Please excuse my complete ignorance - but when I see "vinyl" I think of the original LP's that I used to put on the record player, with the little needle that played the songs. Are you (anyone here) saying that after all of the updated music equipment since the 1970's from 45's to LP, then 8 track, then cassette, then CD, then iPod - now we're going BACK to the original vinly records??
Is there a difference between "vinyl" in 2007 from "vinyl" in 1977??
If anyone has this info, it would be so kind of you to post. Thanx
Yes there is a difference. Some (not all) vinyl today is REALLY good. Get yourself a good turntable and HEAR how good it sounds. It will amaze you. Vinyl is the BEST sound format in existence. If anyone disagrees, well, they're wrong :)
Yes, vinyl sounds great. Today's plastics are superior. But the cartridge really can't pick up the high frequencies one can hear on a CD, because the needle can't physically oscillate fast enough. Then there's dust, which is inevitable, and eventually wears the vinyl.
I have classic old vinyl, but I never play it. OTOH, I wouldn't part with it !
Thanx for your replies - they were very informative. I'm going to stick with the new audio DVD's, current CD's and digital downloads for convenience. Plus, I'm sure we couldn't play ANY vinyl in the car. One bump and the album is scratched.
Do you have a turntable, Barbara? If so, you should get this collection on vinyl. From what I hear, the songs sound really great. And they will sound even better on vinyl then on cd. Vinyl doesn't have the digital 'glare' that cd has.
I really think you should try to hear them both and compare for yourself.
That is very good that you asked; I can imagine how most people today, even ones around when vinyl was the main format, would immediately think it odd to bring that up...
I will add to Mr. /Ms. Healy's comment which is quite correct. I truly do not mean to come across as a know-it-all, I promise : ) but I honestly have been a serious 'Audiophile' for over 25 years now and I have closely watched and participated in the transition from vinyl (records) to digital formats with ONE and ONLY ONE thing paramount... SOUND QUALITY.
Now, simply put here is what I have observed over the last 22 years or so since CDs have been introduced. For the 1st 5 years or so they were pretty much unlistenable. Remember now, I'm speaking STRICTLY from an Audiophile standpoint. After next 5 years they became tolerable. Approaching the millennium they actually started sounding pretty good overall.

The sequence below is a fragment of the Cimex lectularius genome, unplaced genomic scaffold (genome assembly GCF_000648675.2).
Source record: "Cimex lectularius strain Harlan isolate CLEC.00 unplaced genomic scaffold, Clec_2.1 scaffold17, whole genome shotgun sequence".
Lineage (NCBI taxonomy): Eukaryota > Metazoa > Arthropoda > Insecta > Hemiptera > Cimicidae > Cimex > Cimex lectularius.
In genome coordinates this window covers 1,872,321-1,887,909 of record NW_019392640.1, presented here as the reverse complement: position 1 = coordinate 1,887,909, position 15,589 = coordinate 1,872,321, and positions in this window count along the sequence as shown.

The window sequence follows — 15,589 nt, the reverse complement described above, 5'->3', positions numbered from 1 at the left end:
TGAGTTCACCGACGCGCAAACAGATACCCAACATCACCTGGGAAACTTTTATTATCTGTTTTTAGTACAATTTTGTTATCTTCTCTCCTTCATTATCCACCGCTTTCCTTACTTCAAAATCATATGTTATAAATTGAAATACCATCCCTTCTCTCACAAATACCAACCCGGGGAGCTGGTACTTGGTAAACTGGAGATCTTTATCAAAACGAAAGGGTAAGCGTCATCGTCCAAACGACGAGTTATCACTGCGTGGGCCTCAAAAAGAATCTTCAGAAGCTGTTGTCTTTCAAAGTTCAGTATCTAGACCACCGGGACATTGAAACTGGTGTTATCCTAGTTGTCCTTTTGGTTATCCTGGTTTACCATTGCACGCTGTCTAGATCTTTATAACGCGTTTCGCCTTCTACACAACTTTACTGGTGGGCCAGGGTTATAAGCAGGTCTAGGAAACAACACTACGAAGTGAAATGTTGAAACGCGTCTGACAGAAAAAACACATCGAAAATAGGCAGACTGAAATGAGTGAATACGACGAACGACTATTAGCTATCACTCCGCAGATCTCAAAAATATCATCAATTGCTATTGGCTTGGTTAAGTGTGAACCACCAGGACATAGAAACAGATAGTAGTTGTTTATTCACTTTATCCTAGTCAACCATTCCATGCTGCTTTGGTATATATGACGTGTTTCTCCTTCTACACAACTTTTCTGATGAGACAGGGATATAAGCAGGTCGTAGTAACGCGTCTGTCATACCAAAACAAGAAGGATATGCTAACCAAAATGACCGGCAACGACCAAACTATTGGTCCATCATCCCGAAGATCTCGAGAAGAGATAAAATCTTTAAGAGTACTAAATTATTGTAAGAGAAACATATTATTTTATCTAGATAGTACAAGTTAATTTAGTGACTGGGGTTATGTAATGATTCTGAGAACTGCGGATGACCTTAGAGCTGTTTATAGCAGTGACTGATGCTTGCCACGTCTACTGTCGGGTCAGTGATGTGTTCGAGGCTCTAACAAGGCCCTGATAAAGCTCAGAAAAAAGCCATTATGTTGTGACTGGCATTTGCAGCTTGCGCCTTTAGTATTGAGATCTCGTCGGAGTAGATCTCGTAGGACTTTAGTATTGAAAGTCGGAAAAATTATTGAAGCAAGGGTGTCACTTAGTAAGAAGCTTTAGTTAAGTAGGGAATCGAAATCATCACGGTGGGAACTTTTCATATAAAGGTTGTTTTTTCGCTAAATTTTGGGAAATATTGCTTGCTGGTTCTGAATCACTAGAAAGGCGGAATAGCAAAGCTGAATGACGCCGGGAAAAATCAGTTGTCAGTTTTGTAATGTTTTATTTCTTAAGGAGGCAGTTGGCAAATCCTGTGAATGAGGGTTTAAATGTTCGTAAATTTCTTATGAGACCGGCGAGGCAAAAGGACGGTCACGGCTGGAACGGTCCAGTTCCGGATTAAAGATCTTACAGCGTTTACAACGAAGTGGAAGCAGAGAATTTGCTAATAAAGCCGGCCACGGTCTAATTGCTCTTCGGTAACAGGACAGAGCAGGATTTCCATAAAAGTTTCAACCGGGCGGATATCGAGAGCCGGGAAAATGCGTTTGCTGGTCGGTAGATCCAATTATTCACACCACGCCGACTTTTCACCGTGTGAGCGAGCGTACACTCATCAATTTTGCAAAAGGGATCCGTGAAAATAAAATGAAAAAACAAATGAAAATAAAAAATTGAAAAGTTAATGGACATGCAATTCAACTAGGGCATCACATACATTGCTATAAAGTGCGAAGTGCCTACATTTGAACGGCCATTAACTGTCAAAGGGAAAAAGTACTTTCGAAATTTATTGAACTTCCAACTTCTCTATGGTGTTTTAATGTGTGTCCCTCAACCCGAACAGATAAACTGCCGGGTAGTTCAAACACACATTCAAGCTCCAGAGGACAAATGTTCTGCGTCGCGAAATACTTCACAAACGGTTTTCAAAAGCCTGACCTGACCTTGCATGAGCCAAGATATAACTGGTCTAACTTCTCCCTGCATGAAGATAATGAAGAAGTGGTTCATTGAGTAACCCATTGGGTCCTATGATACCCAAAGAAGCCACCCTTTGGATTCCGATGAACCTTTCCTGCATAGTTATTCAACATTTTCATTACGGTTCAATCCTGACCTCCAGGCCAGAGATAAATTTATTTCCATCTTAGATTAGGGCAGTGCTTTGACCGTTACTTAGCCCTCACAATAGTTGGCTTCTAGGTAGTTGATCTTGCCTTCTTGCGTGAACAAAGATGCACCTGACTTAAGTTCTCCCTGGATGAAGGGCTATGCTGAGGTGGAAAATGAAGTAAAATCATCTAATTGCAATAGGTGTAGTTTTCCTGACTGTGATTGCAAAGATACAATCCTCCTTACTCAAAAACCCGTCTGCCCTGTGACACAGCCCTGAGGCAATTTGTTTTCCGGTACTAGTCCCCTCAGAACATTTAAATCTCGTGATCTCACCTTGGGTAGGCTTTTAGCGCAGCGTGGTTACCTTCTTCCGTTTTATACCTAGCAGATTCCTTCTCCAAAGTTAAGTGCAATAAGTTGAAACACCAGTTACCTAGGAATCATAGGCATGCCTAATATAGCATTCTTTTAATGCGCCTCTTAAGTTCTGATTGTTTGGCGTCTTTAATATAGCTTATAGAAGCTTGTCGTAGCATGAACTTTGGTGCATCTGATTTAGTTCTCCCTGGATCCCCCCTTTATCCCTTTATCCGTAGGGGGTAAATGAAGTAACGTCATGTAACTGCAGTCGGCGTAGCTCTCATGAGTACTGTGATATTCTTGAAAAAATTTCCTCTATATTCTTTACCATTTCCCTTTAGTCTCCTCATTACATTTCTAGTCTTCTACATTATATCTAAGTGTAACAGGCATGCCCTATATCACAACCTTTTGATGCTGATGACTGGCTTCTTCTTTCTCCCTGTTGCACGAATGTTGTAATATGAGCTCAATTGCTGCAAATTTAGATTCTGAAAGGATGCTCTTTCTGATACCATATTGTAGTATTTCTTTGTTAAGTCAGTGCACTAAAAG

Now, here is the deal, and Healy is quite right; when a person has decent enough and ACCURATE equipment (this is NOT necessarily synonymous with EXPENSIVE!) GOOD vinyl will always sound better on good equipment to the discerning ear. BUT, I would honestly say that for almost all people or most people UNLESS they have a specific interest in UNCOLORED ACCURATE audio, really the technology has improved enough to where todays CDs and DVDs truly sound great.
So, I do hope that this has perhaps explained things in a bit more detail, at least from an avid and enthusiastic Audiophile's perspective : )
BTW, from an excellent review on this album here on Amazon it appears that 'MOTHERSHIP' is NOT mastered from the original Analog sources. If this is true then for the real SOUND afficianados this would be less preferable.
MR. Healy lol :) And yes, vinyl is THE best sound format in existence. Now I haven't heard this collection yet, but I get the impression that it's had a few "digital" things done to it.
Those "digital" things are less apparent on vinyl. Basically it goes like this: If you think it sounds great on cd, it will sound even better then that on vinyl. The cool thing about vinyl is, you don't NEED a very expensive rig to enjoy it. It helps but it's not essential.
The other cool thing about vinyl is many many new titles are coming out on vinyl. Vinyl opens things up more sonically. You don't have to be an audiophile to enjoy vinyl. But you might BECOME one once you do!
Only clarification that I would add , you inferred it, is that if the master tape is analogue, as in this case, then the final playback medium that will sound best is analogue (vinyl). This of course assuming you have the right equipment (excellent turntable/tonearm/cartridge/ phono preamp), well maintained, including a FluxBuster (most important) and a proper alignment protractor to adjust the stylus-surface interface. Records should be cleaned with a proper vacuum device (vpi, Nitty Gritty) and a thousand other details.